Savoie is a French department in the Rhône-Alpes region of the French Alps.Together with the Haute-Savoie, Savoie is one of the two departments of the historic region of Savoy that was annexed by France on June 14, 1860, following the signature of the Treaty of Turin on March 24, 1860. For history before 1860, details of the annexation, and modern regionalism, see Savoy.
It is widely accepted that Savoie takes its name from the Latin Sapaudia or Sabaudia, meaning land covered in fir trees.
Savoie was long part of the states of Savoy; though beginning in the 16th century, it was occupied by France several times. It was integrated into the Mont-Blanc department from 1792 to 1815 (and partially into the Léman department from 1798 to 1814). The province was annexed by France in 1860. The former Duchy of Savoy became the two departments of Savoie and Haute-Savoie.
Moûtiers, capital of the former province of Tarentaise Valley (French: Vallée de la Tarentaise) ceased to be the county seat after a law passed on September 10, 1926.
Savoie, along with Albertville, hosted the 1992 Winter Olympics, with ski events at Tarentaise and Beaufortain. The other main alpine valley is the Maurienne, connected to the Tarentaise valley by two passes, the col de la Madeleine and the highest pass in Europe the col de l’Iseran. The Maurienne valley was through the col du Mont Cenis, the major commercial route between France and Italy. It’s one of the longest intra alpine valley in the Alps.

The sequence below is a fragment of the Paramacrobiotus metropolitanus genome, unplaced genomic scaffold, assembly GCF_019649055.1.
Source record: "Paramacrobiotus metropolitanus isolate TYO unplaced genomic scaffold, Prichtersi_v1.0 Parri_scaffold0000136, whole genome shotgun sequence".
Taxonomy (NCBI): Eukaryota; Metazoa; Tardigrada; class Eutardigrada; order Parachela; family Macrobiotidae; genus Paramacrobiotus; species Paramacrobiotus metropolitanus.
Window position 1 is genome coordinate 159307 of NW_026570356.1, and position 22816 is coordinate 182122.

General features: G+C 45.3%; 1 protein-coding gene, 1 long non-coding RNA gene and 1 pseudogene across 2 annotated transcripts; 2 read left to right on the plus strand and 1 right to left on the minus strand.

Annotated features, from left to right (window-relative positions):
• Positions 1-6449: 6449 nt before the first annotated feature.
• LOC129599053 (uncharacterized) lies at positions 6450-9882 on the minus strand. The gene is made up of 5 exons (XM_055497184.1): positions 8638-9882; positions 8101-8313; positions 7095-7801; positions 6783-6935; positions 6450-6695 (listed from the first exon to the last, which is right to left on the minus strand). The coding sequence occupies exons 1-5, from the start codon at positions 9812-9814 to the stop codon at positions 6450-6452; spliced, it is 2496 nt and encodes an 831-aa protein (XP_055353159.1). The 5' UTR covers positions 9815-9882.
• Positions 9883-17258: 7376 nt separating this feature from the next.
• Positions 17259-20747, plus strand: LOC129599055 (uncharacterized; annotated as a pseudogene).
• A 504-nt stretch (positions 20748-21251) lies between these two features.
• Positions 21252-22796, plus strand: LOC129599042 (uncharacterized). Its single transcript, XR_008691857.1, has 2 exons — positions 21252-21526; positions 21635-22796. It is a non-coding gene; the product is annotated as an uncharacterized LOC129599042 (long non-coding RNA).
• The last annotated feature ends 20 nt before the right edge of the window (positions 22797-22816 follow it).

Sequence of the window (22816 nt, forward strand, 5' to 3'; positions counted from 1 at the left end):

Savoie is part of the Rhône-Alpes région. It borders the departments of Haute-Savoie, Ain, Isère and Hautes-Alpes in addition to Italy.
Much of Savoie is covered by mountains:
Mont Blanc Massif
Aiguilles d’Arves Massif
Massif des Cerces
Mont Cenis Massif
The department is crossed by the Isère river, which has its source in the Iseran pass. Its two main lakes are Lac du Bourget (the largest and deepest lake entirely in France) and Lac d’Aiguebelette, one of the least polluted in France due to a 1976 law forbidding any use of motorboats on the lake.